The idea behind a sober living home is to allow recovering addicts to live in an environment with other people that have the same goals and focus as themselves, creating a network of helping hands and support. It is a non-judgmental environment where everyone is expected to work together and be accountable for their own behavior and success. They are built on the principle that the best way for a recovering addict to be successful in the future is to learn to redirect their life from one of lies, deceit and drugs to one of accountability, responsibility and using the education and life skills taught here to make their own smart choices in the future. They are typically allowed to come and go as they please throughout the day once chores are completed, meet with family or friends nearby or invite them to the house on visitor days, and go to and from work as needed as long as it adheres to the curfew. Violating the rules, however, can result in fines, extra chores, and even being removed from the house in some cases. Sober living homes are often seen as a great way for recovering addicts to learn how to be independent again and function in a normal society, and gain knowledge of how to properly handle everyday life without the crutch of drug use to fall back on.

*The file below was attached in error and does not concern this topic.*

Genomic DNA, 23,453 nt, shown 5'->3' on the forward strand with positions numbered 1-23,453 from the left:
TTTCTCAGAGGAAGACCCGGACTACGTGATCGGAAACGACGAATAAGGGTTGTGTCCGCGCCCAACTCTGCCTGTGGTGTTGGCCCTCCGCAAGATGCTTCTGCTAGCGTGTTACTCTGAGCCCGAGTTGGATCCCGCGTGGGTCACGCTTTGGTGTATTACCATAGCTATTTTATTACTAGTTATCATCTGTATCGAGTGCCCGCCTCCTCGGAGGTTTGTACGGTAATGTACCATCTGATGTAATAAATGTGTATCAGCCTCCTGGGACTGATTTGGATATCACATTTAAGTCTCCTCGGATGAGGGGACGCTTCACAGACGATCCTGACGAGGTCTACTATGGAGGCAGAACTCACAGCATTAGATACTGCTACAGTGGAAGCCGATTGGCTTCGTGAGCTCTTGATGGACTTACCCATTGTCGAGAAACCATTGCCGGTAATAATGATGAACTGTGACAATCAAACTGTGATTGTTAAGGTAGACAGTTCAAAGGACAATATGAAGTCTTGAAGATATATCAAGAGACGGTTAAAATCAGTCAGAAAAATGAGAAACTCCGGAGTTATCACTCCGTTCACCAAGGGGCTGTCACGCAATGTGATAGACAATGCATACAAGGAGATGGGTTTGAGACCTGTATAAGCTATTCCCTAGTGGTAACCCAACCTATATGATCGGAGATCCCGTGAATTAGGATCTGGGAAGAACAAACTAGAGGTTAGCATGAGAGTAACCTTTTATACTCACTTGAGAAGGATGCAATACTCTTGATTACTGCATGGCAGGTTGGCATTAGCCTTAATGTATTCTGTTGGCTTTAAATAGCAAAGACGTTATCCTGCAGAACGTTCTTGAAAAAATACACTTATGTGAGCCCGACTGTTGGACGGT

Once the patient is back on their own and living a life of sobriety, they often utilize one of the various methods of aftercare. Some former addicts will continue attending N.A. or A.A. meetings on their own as a place to meet fellow recovering addicts and make new friends that are on a similar path. Others will follow up with their own personal therapist, counselor or psychologist on a regular basis as a way for them to have someone to talk to about what they are feeling or experiencing, and to have someone help guide them in making choices that are beneficial to their sobriety. It is also a great way to vent and discuss any unexpected stress or triggers they may be running into and aren’t sure how to respond to it. Treatment facilities also sometimes offer their own type of aftercare once a patient successfully completes the program. This can be continuing to visit the facility for follow-up meetings with the same counselor that helped you throughout treatment, or meetings that can be held in person or over the phone to discuss possible triggers the recovering addict may be encountering. A clear, precise aftercare plan is very important in the longevity of an addict’s recovery, because being able to identify and properly address triggers is imperative in long-term sobriety. The risk of relapse for someone that has completed a rehabilitation program ranges from 40-60%, which can be an intimidating statistic for those trying to maintain sobriety without support. Having these tools and resources at their disposal to properly and successfully continue aftercare is a long-term commitment that many recovering addicts turn to more often than they expected they would and is therefore vital in remaining sober.